Dealing with other points raised in Prof. Rollo-Koster's response meets the obstacle which provoked them: the inherent constraints of reviewing. As she says, her book ranges widely, 'on the rival popes' performance of legitimacy, the responses of their audiences, and how the Schism affected the internal life of its two capital cities, Rome and Avignon'. Providing an assessment within the permitted 7500 'characters' necessarily curtailed and compressed comment (I used 7475, including spaces in that total). Responding more expansively and unpacking the compression within the same constraints is equally challenging. (This has ended up at roughly the same length.) One major instance - singled out in Prof. Rollo-Koster's response - must suffice here. In resisting my statement that her discussion of the Council of Constance 'arguably over-simplifies the process of “reintegration” [as the final stage in the Schism as a Turnerian 'social drama']', Prof. Rollo-Koster remarks that I fail to 'pinpoint where I made errors. When the Council of Constance ended, papal unity was restored, fulfilling its primary objective.' The second of these sentences requires most comment, concurrently responding to the first not to 'pinpoint … errors' but to suggest that her discussion of Constance does 'arguably over-simplif[y]' (with a very firm emphasis on that 'arguably') by overlooking significant elements of the Constance narrative which might reinforce the Council's depiction as reintegrative within the extended social drama. First, though, was 'papal unity' actually restored in November 1417? Scholarly consensus does normally treat the election of Martin V as terminating the schism; but that ignores Benedict XIII's continued self-assertion as sole legitimate pope (and also sole surviving cardinal - and so sole qualified elector - from the reign of Gregory XI). His claim passed to Clement VIII in 1423. Full 'papal unity' came only when Clement's abdication in 1431 led to the merging of his (admitted minute) obedience with that of Constance. Ignoring the phantom pontificate of an obscure 'Benedict XIV', that finally gave Martin V legitimacy regardless of who had actually been the 'true' successor to Gregory XI in 1378.

Constance can be treated as 'performing unity' de facto by eventually electing Martin V, but it is questionable whether it did so by 'performing legitimacy'. Re-reading the book's discussion of the Council (pp. 61-8), that segment deals mainly with historiography, the status and afterlife of the decree Haec sancta of April 1415, and the treatment of John Hus. The issue of legitimacy seems side-lined; the fate of the papacy, the basic messiness of trying to reconcile three mutually incompatible legitimist strands in order to elect one pope whom all parties were meant to recognise in their own successions, is barely mentioned. The theoretical and practical manoeuvrings of March 1415 to November 1417 may complicate any reconstruction of 'social drama', but the fundamental contribution of those crises and compromises of loyalty and allegiance (both at and beyond Constance) to the 'reintegrative' stage of the Turnerian construct surely merits some acknowledgement? Restoration of papal unity was indeed the Council's 'primary objective' - as it had been at Pisa in 1409 - but there was no consensus about how it should or could be achieved. In 1414 John XXIII presumably hoped that he would still be pope at the Council's end. The machinations after his flight - the revolutionary manifesto of Haec sancta; the negotiations which accepted Gregory XII as legitimate pope and convenor of Constance to procure his resignation; the piecemeal defections as realms abandoned Benedict XIII; the novel conclave arrangements which elected Martin V - collectively prioritised unity over legitimacy, in effect pushing legitimism under the carpet. As Prof. Rollo-Koster indicates more than once, the legacy of that uncertainty lingered into the twentieth century (even if as one of the unpredictable 'subsequent developments and challenges … [which] we can recognize … in hindsight'). Only since 1958 have the Pisan popes been formally relegated to the status of antipopes, and Gregory XII's 'legitimate' reign extended to 1415 - although without posthumously renumbering Alexander VI.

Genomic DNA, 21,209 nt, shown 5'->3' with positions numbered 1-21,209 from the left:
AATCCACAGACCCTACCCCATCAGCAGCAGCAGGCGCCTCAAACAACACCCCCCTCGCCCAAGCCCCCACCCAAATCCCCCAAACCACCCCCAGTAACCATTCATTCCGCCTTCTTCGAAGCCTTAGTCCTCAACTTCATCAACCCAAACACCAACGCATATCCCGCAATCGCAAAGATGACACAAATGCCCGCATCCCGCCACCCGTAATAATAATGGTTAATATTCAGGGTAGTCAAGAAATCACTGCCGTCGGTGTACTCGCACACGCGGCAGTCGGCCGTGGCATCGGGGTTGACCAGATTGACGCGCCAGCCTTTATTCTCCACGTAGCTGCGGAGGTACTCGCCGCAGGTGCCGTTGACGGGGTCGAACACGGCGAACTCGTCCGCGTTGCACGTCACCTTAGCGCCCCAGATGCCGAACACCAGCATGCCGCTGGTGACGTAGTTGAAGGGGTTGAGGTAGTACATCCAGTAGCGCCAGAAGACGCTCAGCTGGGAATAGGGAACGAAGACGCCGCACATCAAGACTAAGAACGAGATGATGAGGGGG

Finally, Prof. Rollo-Koster seems to hint that my review suggests antipathy to theory, or at least to cultural theory, and thereby misjudges the book. I admit to wariness, even chariness, about the application of theory in historiography: it is a useful tool to enhance interpretative insight or provide a broad perspectival framework, but problematic and distorting when imposed as a dictatorial template (which is definitely not the case with the reviewed book). There may have been points where we were not on the same wavelength, but I never felt we were on different planets. My review's final paragraph affirms the book's importance, and its broader stimulation, both of which I happily reassert.